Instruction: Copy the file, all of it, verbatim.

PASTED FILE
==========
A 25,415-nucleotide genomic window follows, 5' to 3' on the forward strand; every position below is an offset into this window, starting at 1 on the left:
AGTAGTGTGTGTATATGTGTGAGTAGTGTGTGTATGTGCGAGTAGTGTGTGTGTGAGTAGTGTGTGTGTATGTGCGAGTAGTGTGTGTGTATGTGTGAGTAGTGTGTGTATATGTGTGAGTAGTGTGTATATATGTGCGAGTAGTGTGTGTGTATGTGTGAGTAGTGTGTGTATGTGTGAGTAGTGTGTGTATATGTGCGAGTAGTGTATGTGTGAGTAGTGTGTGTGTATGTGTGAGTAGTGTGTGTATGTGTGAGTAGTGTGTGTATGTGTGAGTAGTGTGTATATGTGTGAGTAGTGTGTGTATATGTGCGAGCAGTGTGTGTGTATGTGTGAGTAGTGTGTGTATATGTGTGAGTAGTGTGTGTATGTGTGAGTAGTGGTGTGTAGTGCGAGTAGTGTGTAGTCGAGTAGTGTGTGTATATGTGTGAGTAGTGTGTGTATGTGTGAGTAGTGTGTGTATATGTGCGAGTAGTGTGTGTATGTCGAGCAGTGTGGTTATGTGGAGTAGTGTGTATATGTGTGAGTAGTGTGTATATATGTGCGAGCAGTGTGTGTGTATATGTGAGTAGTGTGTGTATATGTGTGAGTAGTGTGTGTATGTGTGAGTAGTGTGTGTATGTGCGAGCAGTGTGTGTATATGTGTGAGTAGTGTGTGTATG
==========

A 25,415-nucleotide genomic window follows, 5' to 3' on the forward strand; every position below is an offset into this window, starting at 1 on the left:
AGTAGTGTGTGTATATGTGTGAGTAGTGTGTGTATGTGCGAGTAGTGTGTGTGTGAGTAGTGTGTGTGTATGTGCGAGTAGTGTGTGTGTATGTGTGAGTAGTGTGTGTATATGTGTGAGTAGTGTGTATATATGTGCGAGTAGTGTGTGTGTATGTGTGAGTAGTGTGTGTATGTGTGAGTAGTGTGTGTATATGTGCGAGTAGTGTATGTGTGAGTAGTGTGTGTGTATGTGTGAGTAGTGTGTGTATGTGTGAGTAGTGTGTGTATGTGTGAGTAGTGTGTATATGTGTGAGTAGTGTGTGTATATGTGCGAGCAGTGTGTGTGTATGTGTGAGTAGTGTGTGTATATGTGTGAGTAGTGTGTGTATGTGTGAGTAGTGGTGTGTAGTGCGAGTAGTGTGTAGTCGAGTAGTGTGTGTATATGTGTGAGTAGTGTGTGTATGTGTGAGTAGTGTGTGTATATGTGCGAGTAGTGTGTGTATGTCGAGCAGTGTGGTTATGTGGAGTAGTGTGTATATGTGTGAGTAGTGTGTATATATGTGCGAGCAGTGTGTGTGTATATGTGAGTAGTGTGTGTATATGTGTGAGTAGTGTGTGTATGTGTGAGTAGTGTGTGTATGTGCGAGCAGTGTGTGTATATGTGTGAGTAGTGTGTGTATG